EU27+2 recycled 5.018m tonnes (2009: 4.6m), 32.6% (30.3%) of all its plastic packaging in 2010, easily surpassing the EU’s minimum target of 22.5%, says the annual report Plastics -The Facts 2011. This report has been produced in partnership between PlasticsEurope, EuPC, EuPR and EPRO.
Energy recovery hit 33.3% (30.4%). In total 65.9% (60.7%) of all plastic packaging was recovered in 2010, with 34.1% (39.3%), the balance going to landfills.
The plastics industry (PlasticsEurope) has recently announced an ambition of full diversion from landfill within for 2020; e.g. 100% recovery of all plastic waste. With a total recovery rate of 65.9% for plastic packaging (and 57.9% for all plastics) in 2010 we still have a job to do, EPRO says.
The report, released in October 2011, brings analysis of European plastic production, demand and recovery for 2010. The statistics are based on the assumption that the amount of post-consumer plastic waste equal the amount of plastics collected after use. Other statistics might be based on other assumptions, e.g. calculations of generated plastics waste, and thus differ from the results of this study.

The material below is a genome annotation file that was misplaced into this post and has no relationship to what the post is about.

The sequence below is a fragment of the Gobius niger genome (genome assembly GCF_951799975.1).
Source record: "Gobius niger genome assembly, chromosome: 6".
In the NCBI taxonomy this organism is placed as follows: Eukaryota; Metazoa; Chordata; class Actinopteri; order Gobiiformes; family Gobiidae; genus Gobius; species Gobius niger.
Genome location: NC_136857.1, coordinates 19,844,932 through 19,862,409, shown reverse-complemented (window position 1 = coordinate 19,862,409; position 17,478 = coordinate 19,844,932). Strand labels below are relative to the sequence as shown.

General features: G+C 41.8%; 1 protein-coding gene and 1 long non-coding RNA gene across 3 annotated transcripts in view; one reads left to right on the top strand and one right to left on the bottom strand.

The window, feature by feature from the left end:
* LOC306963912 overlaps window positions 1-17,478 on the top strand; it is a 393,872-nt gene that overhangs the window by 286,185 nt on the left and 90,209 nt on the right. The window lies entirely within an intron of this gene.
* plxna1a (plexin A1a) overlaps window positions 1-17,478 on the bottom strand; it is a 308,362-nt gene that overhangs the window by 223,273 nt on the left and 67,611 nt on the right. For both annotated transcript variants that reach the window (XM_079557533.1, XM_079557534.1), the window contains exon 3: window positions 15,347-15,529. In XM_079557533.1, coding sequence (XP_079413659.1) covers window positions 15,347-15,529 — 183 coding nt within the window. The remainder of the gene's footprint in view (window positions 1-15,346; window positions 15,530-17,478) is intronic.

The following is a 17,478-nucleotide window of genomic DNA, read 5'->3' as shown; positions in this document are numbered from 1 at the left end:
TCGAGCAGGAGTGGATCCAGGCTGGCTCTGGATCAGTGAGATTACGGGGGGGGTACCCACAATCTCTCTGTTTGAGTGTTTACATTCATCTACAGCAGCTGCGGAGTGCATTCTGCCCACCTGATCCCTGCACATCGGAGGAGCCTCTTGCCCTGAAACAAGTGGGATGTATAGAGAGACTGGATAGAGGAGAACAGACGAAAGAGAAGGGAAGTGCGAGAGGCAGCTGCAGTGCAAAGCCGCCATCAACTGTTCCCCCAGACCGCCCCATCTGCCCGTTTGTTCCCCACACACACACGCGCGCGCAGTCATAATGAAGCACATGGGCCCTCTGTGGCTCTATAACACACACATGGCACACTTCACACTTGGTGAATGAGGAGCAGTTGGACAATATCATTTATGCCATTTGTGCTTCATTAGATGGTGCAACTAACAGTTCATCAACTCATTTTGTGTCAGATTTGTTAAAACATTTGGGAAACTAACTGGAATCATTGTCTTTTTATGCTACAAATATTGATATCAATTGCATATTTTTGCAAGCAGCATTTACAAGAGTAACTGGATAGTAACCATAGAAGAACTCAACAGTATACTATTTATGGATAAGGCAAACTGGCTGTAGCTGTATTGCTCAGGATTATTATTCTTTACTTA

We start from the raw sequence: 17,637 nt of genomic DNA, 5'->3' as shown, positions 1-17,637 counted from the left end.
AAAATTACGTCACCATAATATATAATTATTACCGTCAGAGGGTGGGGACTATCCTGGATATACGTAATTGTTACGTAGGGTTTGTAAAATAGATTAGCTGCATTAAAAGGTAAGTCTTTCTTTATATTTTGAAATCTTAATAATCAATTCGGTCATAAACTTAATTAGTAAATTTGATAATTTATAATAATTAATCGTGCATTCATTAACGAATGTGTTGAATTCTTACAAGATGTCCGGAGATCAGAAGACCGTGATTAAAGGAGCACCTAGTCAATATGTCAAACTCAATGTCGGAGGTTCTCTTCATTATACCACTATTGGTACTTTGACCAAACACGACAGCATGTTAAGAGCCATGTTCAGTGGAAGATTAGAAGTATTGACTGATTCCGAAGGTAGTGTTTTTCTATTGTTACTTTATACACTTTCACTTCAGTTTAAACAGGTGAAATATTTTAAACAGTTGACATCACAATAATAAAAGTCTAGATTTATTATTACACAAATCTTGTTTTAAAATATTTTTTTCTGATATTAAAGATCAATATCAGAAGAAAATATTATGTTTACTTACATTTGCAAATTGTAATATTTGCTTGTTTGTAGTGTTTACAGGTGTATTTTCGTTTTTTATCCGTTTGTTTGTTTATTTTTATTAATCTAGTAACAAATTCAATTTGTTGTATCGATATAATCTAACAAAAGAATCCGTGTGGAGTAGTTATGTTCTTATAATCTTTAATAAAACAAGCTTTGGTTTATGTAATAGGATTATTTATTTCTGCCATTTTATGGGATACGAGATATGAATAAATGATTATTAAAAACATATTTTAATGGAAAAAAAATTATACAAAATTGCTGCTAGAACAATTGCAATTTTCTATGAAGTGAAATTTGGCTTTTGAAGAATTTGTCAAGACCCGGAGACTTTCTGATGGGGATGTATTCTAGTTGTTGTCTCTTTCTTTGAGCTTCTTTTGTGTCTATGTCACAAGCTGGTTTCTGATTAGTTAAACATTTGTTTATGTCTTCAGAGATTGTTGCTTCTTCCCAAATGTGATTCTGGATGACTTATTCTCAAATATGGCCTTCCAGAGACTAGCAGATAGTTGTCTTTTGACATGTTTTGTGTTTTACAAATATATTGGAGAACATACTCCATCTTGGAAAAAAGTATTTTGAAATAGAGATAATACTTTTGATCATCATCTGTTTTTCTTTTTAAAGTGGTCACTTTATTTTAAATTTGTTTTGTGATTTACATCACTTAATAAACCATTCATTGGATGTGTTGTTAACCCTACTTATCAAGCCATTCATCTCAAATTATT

The plastics can either be collected as part of the mixed waste or collected separately. What is collected is either recovered or not recovered. Recovered plastic waste is either recycled, mechanical or feedstock (depolymerisation) or energy recovered (incineration with energy recovery or used as an alternative fuel). What is not recovered is disposed at a landfill or incinerated without energy recovery.
The figures comprise the 27 EU members, Norway and Switzerland (EU27+2). Statistics 2010, EPRO, 31st October 2011 2
Overall statistics of plastics
In terms of overall plastics ‘recovery’, 57.9% (54.3%) of post-consumer used plastics in Europe (EU27+2) were recovered in 2010, with the remaining going to disposal. Of the 59.1% recovered, 6.0m (5.5m) tonnes were recycled – as material and feedstock – and 8.3m (7.6m) tonnes were recovered as energy. This equals a recycling rate of 24.1% (22.8%) and an energy recovery rate of 33.8% (31.5%)
Global production of plastics hit 265m tonnes in 2010 (230m tonnes) an increase of 6.5% from the year before. In Europe the production increased to 57m tonnes (55m tonnes); this equals a 21.5% share of world production, while China has now reached 23.5%. The demand from European converters increased by 4.5% to 46.4m tonnes.